Multidrug Resistance Associated Protein Family Mrp Abcc

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The human MRP gene encodes an MRP polypeptide with an apparent mass of 170 kDa, which is posttranslationally converted to a 190 kDa form by the addition of N-linked complex oligosaccharides (Almquist et al., 1995). To date, nine members within the MRP family have been identified, delineated as MRP1 to MRP6 (ABCC1 to ABCC6) and MRP7 to MRP9 (ABCC10 to ABCC12) (Belinsky et al., 1998; Bera et al., 2001, 2002; Kubota et al., 2001; Kruh and Belinsky, 2003). Membrane topology of MRP1 identified three transmembrane spanning domains (two are of 6 and the third is of 5 helices) (Fig. 7.1) (Bakos et al., 1996; Hipfner et al., 1997). Additionally, MRP1 has two NBDs and two intracellular loops with the first linker segment located between two transmembrane domains (TMD) whereas the second is between the transmembrane and a nucleotide binding domains. MRP4 (ABCC4), MRP5 (ABCC5), MRP8 (ABCC11), and MRP9 (ABCC12) lack the five helices of the third membrane spanning domain, but possess intracellular loops whereas MRP2 (ABCC2), MRP3 (ABCC3), MRP6 (ABCC6), and MRP7 (ABCC10) resemble MRP1 (Bera et al., 2001, 2002; Hopper et al., 2001; Yabuuchi et al., 2001; Kruh and Belinsky, 2003). The human genome nomenclature details and chromosomal localization of important intestinal MRP transporters are listed in Table 7.1.

7.2.2.1 The Expression of MRPs

MRP1 was first cloned by Cole et al. (1992) from a multidrug-resistant human lung cancer cell line. MRP1 is highly expressed in the intestine, where it is localized in the basolateral membrane of intestinal epithelial cells and is involved in the absorptive efflux of its substrates into blood (Peng et al., 1999). MRP1 expression has also been demonstrated in brain, liver, lung, kidney, and testis (Flens et al., 1996; Zhang et al., 2000; Cherrington et al., 2002).

Comparatively, MRP2 was first cloned from human liver as a canalicular multi-specific organic anion transporter (cMOAT) (Paulusma et al., 1996) and was found to be expressed on the apical membrane of the intestine, liver, and kidney tubules (Schaub et al., 1997; Fromm et al., 2000; Scheffer et al., 2002). Furthermore, MRP2 expression was localized in the brush-border membrane of villi in rabbit small intestine with expression decreasing from the villous tip to the crypt (Van Aubel et al., 2000). Moreover, MRP2 expression was shown to vary substantially along the human GI tract, with higher expression levels found in small intestine and minimal expression observed in colonic segments (Zimmermann et al., 2005).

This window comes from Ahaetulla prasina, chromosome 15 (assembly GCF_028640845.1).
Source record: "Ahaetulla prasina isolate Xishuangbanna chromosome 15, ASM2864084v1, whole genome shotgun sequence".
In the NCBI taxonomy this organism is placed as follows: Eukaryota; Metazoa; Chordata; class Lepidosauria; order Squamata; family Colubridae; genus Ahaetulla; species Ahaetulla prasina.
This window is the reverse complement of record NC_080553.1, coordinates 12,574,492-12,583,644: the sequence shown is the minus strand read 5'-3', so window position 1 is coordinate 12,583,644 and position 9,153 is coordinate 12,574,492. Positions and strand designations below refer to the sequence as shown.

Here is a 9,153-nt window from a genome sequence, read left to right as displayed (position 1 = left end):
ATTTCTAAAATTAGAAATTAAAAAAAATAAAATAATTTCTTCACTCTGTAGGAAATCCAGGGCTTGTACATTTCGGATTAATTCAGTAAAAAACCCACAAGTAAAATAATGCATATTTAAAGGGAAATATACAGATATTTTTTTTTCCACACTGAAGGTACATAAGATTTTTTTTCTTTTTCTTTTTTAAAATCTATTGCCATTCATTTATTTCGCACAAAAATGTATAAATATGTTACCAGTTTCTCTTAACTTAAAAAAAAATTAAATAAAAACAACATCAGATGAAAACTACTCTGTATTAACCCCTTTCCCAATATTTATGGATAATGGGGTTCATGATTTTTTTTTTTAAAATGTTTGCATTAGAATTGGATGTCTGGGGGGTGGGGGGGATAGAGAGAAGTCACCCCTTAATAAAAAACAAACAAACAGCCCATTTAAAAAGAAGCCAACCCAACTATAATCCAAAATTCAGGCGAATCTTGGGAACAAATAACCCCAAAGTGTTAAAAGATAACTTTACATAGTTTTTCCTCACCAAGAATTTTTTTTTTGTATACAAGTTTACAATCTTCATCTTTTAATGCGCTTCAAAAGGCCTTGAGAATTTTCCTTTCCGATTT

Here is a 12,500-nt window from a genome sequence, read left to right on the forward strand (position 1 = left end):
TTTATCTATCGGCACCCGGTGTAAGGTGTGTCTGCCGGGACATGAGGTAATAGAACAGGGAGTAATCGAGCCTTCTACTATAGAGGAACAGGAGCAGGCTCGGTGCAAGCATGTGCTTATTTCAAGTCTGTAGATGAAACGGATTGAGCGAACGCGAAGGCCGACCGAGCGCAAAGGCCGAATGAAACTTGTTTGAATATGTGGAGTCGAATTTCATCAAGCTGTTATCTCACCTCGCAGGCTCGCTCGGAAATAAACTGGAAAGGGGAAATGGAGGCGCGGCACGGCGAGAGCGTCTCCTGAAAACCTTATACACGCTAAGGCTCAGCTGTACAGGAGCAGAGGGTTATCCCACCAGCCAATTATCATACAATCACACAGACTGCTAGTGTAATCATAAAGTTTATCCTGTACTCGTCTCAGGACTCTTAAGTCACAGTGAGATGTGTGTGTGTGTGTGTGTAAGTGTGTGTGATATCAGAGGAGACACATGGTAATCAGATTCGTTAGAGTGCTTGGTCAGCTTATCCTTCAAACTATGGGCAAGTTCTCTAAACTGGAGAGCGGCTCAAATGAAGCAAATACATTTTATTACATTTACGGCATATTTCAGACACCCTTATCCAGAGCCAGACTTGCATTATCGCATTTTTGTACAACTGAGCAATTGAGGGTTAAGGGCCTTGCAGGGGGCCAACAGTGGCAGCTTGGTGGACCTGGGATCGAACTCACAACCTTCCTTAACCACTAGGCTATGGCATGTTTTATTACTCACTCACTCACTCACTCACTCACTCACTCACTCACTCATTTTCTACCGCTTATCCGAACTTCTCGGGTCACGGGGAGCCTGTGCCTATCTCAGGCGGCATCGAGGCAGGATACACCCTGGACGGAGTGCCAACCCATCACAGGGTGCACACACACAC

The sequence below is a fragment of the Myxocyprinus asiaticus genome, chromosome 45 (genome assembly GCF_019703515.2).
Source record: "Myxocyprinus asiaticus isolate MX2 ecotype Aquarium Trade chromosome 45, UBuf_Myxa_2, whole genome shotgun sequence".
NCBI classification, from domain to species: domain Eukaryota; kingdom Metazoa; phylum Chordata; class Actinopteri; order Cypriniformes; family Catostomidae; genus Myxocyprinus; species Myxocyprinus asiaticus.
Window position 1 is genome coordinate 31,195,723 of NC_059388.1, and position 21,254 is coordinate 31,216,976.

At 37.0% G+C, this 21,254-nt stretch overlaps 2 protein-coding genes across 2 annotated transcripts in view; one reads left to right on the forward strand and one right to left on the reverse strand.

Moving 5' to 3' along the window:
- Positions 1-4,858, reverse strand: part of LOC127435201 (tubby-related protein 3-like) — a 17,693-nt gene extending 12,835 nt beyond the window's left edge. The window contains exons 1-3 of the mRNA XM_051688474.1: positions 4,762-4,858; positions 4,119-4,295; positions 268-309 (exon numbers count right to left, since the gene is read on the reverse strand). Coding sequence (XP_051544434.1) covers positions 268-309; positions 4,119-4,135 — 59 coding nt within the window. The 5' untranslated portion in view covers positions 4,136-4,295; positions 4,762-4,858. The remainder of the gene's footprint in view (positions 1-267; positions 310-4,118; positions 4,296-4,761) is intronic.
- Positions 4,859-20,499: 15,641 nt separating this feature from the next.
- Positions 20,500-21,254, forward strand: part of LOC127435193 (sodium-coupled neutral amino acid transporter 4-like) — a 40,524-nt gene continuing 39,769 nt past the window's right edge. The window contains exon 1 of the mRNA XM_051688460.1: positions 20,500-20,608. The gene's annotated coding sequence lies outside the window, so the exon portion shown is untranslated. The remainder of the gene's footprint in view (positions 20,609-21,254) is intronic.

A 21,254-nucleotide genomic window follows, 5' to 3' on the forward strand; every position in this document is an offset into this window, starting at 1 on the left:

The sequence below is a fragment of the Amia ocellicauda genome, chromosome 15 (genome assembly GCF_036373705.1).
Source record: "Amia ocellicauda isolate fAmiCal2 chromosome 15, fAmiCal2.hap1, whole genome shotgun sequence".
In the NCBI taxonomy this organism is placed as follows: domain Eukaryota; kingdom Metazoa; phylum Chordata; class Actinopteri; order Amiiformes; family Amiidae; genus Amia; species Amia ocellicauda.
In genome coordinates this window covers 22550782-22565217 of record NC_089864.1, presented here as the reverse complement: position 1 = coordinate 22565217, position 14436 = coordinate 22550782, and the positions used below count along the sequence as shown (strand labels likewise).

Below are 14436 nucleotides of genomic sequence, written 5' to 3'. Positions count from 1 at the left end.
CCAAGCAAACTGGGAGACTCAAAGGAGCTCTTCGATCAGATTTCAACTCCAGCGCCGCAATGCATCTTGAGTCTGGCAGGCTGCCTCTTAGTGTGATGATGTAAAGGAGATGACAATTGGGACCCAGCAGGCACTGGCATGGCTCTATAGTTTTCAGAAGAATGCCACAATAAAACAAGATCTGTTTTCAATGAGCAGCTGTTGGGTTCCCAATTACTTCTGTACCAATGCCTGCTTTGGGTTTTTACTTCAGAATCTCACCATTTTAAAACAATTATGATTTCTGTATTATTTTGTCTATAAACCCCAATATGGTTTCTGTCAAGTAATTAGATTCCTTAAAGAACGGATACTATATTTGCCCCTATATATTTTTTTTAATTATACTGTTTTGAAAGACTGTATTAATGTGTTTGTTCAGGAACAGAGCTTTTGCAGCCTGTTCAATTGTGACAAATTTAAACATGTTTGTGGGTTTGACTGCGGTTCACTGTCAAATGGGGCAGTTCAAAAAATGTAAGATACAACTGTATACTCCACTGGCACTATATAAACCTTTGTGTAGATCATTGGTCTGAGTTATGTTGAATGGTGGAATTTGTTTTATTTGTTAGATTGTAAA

MRP3 expression is also evident in the basolateral membrane of the small intestine, as well as the liver, colon, lung, spleen, and kidney (Kool et al., 1997;

Scheffer et al., 2002). Rost et al. (2002) identified MRP3 mRNA expression throughout the rat intestine by RT-PCR, with lower expression observed in the duodenum and jejunum and markedly increased expression observed in the ileum and colon. MRP4 is expressed in several tissues including jejunum, kidney, brain, lung, and gall bladder (Kool et al., 1997; Zhang et al., 2000; Taipalensuu et al., 2001; Van Aubel et al., 2002). MRP5 expression is found to be in colon, liver, kidney, skeletal muscle, and brain (Kool et al., 1997; McAleer et al., 1999; Zhang et al., 2000), while MRP6 is highly expressed in the kidney and liver, with low expression in several other tissues, including duodenum, colon, brain, and salivary gland (Zhang et al., 2000). The functional activity and expression of MRP7, MRP8, and MRP9 have not been as well characterized, although they are gaining increasing attention due to their involvement in conveying multidrug resistance (Bera et al. 2002; Kruh and Belinsky, 2003; Chen et al., 2003, 2005; Hopper-Borge et al., 2004).

The comparative mRNA expression of MRPs 1-5 and P-gp studied in ten healthy human intestinal tract biopsy samples (Zimmermann et al., 2005) demonstrated a rank order expression of MRP3 » MDR1 > MRP2 > MRP5 > MRP4 > MRP1 and MDR1 > MRP3 » MRP1 in the duodenum and the terminal ileum, respectively. The comparative rank order of mRNA expression remains consistent throughout the colon (ascending, transverse, descending, and sigmoid colon) with MRP3 » MDR1 > MRP4 = MRP5 > MRP1 » MRP2. Total RNA analysis by Taipalensuu et al. (2001) showed a ranking of BCRP = MRP2 > MDR1 = MRP3 = MRP6 = MRP5 = MRP1 > MRP4 > MDR3, as determined by quantitative polymerase chain reaction in jejunal biopsies from 13 healthy human subjects. Direct comparison between the expression of BCRP, MDR1, MDR3, and MRP1-6 found that BCRP exhibited a 100-fold lower transcript level in Caco-2 cells compared with jejunum (Taipalensuu et al., 2001). Furthermore, based upon the ratio of MRP:18S rRNA expression, the rank order for MRP expression in Caco-2 cells was MRP2 > MRP6 > MRP4 > MRP3 > MRP1 = MRP5 (Prime-Chapman etal., 2004).